Money laundering is a billion-dollar business in Canada. Just shy of C$50 billion — C$46.7 billion, to be exact — was estimated to have been laundered through Canada’s economy in 2018, according to a report commissioned by the British Columbian government. The report also admits that their estimate is likely conservative. The seemingly widespread practice of laundering funds through Canada’s economy isn’t new either.

For the past 10-15 years, Canada has been working to overcome its reputation for weak legislation and controls with respect to financial crime. The Financial Action Task Force (FATF), for example, through its mutual evaluation process, found that while significant progress has been made since its first mutual evaluation of the country in 1997, weak areas persist. In particular, there was concern over the quality of financial intelligence provided to law enforcement, as well as the efficiency of the process through which it is produced, evaluated and used.

There are also significant gaps in Canada’s AML/ATF regime with respect to non-banking sectors, such as real estate, money transfer services and casinos. Indeed, Canada is particularly impacted by financial crime involving the use of trade-based money laundering, the real estate sector and casinos. The combined exploitation of the latter two has actually become synonymous with British Columbia (specifically, Vancouver) and is blamed for skyrocketing real estate prices throughout the province.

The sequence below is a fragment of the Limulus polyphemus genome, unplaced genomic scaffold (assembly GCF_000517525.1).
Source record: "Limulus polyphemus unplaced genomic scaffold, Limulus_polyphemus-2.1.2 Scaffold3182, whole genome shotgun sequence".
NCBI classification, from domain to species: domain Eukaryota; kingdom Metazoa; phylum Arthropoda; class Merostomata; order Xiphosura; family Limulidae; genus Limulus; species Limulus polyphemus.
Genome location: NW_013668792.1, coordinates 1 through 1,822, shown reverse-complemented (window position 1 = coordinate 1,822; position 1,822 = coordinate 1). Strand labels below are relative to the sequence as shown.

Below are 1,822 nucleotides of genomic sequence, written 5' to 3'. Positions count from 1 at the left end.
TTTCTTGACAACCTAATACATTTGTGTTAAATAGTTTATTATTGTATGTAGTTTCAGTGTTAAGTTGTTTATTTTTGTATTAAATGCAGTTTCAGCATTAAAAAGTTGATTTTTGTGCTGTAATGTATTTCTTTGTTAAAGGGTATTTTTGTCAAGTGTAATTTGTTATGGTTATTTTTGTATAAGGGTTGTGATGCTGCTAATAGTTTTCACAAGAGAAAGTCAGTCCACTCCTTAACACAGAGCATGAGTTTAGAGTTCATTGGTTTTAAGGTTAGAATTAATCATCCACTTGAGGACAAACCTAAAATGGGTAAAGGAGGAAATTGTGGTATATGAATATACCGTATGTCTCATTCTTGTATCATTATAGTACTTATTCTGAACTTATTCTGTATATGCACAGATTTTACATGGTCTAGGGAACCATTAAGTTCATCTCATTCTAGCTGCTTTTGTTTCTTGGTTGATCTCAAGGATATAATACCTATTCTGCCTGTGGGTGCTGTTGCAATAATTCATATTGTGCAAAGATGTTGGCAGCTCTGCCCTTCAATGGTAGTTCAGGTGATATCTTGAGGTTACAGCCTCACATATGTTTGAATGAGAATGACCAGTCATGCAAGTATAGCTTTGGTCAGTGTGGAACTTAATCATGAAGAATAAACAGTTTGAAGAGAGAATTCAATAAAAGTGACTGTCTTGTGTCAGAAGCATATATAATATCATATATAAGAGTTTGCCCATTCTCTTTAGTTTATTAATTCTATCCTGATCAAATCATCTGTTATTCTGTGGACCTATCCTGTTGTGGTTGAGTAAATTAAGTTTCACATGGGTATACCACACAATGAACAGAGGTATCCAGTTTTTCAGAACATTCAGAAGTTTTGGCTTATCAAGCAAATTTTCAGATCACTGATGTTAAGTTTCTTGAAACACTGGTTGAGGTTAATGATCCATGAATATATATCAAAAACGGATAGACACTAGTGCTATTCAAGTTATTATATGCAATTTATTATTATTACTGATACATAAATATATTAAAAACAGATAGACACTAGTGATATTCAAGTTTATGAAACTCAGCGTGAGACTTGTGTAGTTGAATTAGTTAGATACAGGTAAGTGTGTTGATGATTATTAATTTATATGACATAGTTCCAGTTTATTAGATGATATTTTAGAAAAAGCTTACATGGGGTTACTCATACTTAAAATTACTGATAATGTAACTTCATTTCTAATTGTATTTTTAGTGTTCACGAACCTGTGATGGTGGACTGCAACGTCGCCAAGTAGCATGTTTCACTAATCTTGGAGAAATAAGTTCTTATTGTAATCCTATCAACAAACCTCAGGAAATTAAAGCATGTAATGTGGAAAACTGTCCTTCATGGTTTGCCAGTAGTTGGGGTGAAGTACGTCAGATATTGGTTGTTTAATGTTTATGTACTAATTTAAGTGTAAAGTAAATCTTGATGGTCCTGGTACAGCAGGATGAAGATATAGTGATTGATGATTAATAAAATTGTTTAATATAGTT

But there’s not just a significant economic cost to the country’s lack of effective AML controls in this area; there’s a real human cost as well. Human trafficking and the illegal sale of fentanyl and other drugs are among the most important predicate offenses underlying money laundering activities in Canada.

Although financial institutions are central to efforts to combat financial crime, two-thirds of reporting entities are in the real estate sector, and more than half of all suspicious transaction reports are filed by money services businesses, such as money transmitters and currency exchange bureaus. These sectors, therefore, merit additional attention when discussing how to combat money laundering and the financing of terrorism.

In response to the gaps identified in its AML/ATF regime, Canada passed amendments to its primary legislation addressing money laundering and terrorist financing, the Proceeds of Crime (Money Laundering) and Terrorist Financing Act (PCMLTFA) and its implementing regulations (PCMLTFR). Many of the more significant changes clarify and expand the scope of those who must comply with reporting regulations. In addition, customer due diligence requirements were updated.

These amendments were made final in July 2019, with a few changes going into effect immediately, some coming into effect in June 2020, and the majority coming into effect in June 2021. As their full impact will not be felt until 2021 and beyond, they will be the primary factor driving developments for the next several years.

That new legislation is the subject of our “Anti-Money Laundering in Canada 2020” Report, which you can read in full by clicking here.

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